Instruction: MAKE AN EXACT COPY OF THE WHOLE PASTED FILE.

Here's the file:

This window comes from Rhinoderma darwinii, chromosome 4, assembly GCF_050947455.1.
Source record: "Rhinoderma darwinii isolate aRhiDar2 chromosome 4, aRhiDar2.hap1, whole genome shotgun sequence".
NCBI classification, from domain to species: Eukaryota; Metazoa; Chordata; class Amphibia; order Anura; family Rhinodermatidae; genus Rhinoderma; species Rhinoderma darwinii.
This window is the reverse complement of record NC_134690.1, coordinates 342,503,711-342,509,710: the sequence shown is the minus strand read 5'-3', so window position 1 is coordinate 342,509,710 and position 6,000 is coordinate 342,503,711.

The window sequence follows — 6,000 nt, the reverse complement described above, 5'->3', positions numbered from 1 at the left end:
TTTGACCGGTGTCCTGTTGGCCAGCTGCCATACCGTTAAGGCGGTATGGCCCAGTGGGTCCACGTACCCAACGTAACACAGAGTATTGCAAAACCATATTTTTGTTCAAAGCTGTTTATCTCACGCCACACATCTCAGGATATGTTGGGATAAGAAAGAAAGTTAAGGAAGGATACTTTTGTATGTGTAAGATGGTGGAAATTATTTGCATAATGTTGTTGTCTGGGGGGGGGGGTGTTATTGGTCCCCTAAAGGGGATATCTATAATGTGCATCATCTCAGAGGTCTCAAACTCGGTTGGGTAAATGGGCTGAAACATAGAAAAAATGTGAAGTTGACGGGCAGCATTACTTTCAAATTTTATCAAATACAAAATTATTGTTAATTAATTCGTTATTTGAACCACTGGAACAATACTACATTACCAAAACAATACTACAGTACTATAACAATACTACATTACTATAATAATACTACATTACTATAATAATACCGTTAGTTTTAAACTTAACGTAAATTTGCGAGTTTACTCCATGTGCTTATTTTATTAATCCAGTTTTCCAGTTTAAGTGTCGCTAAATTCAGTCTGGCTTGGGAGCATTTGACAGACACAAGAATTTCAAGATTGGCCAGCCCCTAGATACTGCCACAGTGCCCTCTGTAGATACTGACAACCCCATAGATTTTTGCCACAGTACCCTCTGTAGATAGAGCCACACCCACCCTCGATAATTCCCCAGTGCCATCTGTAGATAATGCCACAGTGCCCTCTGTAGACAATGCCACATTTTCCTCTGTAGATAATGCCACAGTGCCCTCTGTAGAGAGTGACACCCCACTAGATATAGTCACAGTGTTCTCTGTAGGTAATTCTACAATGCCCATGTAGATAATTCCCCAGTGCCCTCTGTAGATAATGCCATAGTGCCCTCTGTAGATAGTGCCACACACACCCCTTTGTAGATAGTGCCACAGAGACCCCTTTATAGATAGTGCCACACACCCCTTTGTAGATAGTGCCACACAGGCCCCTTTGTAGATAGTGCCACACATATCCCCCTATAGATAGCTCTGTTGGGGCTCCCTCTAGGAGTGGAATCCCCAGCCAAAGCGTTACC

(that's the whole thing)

This window comes from Rhinoderma darwinii, chromosome 4, assembly GCF_050947455.1.
Source record: "Rhinoderma darwinii isolate aRhiDar2 chromosome 4, aRhiDar2.hap1, whole genome shotgun sequence".
NCBI classification, from domain to species: Eukaryota; Metazoa; Chordata; class Amphibia; order Anura; family Rhinodermatidae; genus Rhinoderma; species Rhinoderma darwinii.
This window is the reverse complement of record NC_134690.1, coordinates 342,503,711-342,509,710: the sequence shown is the minus strand read 5'-3', so window position 1 is coordinate 342,509,710 and position 6,000 is coordinate 342,503,711.

The window sequence follows — 6,000 nt, the reverse complement described above, 5'->3', positions numbered from 1 at the left end:
TTTGACCGGTGTCCTGTTGGCCAGCTGCCATACCGTTAAGGCGGTATGGCCCAGTGGGTCCACGTACCCAACGTAACACAGAGTATTGCAAAACCATATTTTTGTTCAAAGCTGTTTATCTCACGCCACACATCTCAGGATATGTTGGGATAAGAAAGAAAGTTAAGGAAGGATACTTTTGTATGTGTAAGATGGTGGAAATTATTTGCATAATGTTGTTGTCTGGGGGGGGGGGTGTTATTGGTCCCCTAAAGGGGATATCTATAATGTGCATCATCTCAGAGGTCTCAAACTCGGTTGGGTAAATGGGCTGAAACATAGAAAAAATGTGAAGTTGACGGGCAGCATTACTTTCAAATTTTATCAAATACAAAATTATTGTTAATTAATTCGTTATTTGAACCACTGGAACAATACTACATTACCAAAACAATACTACAGTACTATAACAATACTACATTACTATAATAATACTACATTACTATAATAATACCGTTAGTTTTAAACTTAACGTAAATTTGCGAGTTTACTCCATGTGCTTATTTTATTAATCCAGTTTTCCAGTTTAAGTGTCGCTAAATTCAGTCTGGCTTGGGAGCATTTGACAGACACAAGAATTTCAAGATTGGCCAGCCCCTAGATACTGCCACAGTGCCCTCTGTAGATACTGACAACCCCATAGATTTTTGCCACAGTACCCTCTGTAGATAGAGCCACACCCACCCTCGATAATTCCCCAGTGCCATCTGTAGATAATGCCACAGTGCCCTCTGTAGACAATGCCACATTTTCCTCTGTAGATAATGCCACAGTGCCCTCTGTAGAGAGTGACACCCCACTAGATATAGTCACAGTGTTCTCTGTAGGTAATTCTACAATGCCCATGTAGATAATTCCCCAGTGCCCTCTGTAGATAATGCCATAGTGCCCTCTGTAGATAGTGCCACACACACCCCTTTGTAGATAGTGCCACAGAGACCCCTTTATAGATAGTGCCACACACCCCTTTGTAGATAGTGCCACACAGGCCCCTTTGTAGATAGTGCCACACATATCCCCCTATAGATAGCTCTGTTGGGGCTCCCTCTAGGAGTGGAATCCCCAGCCAAAGCGTTACC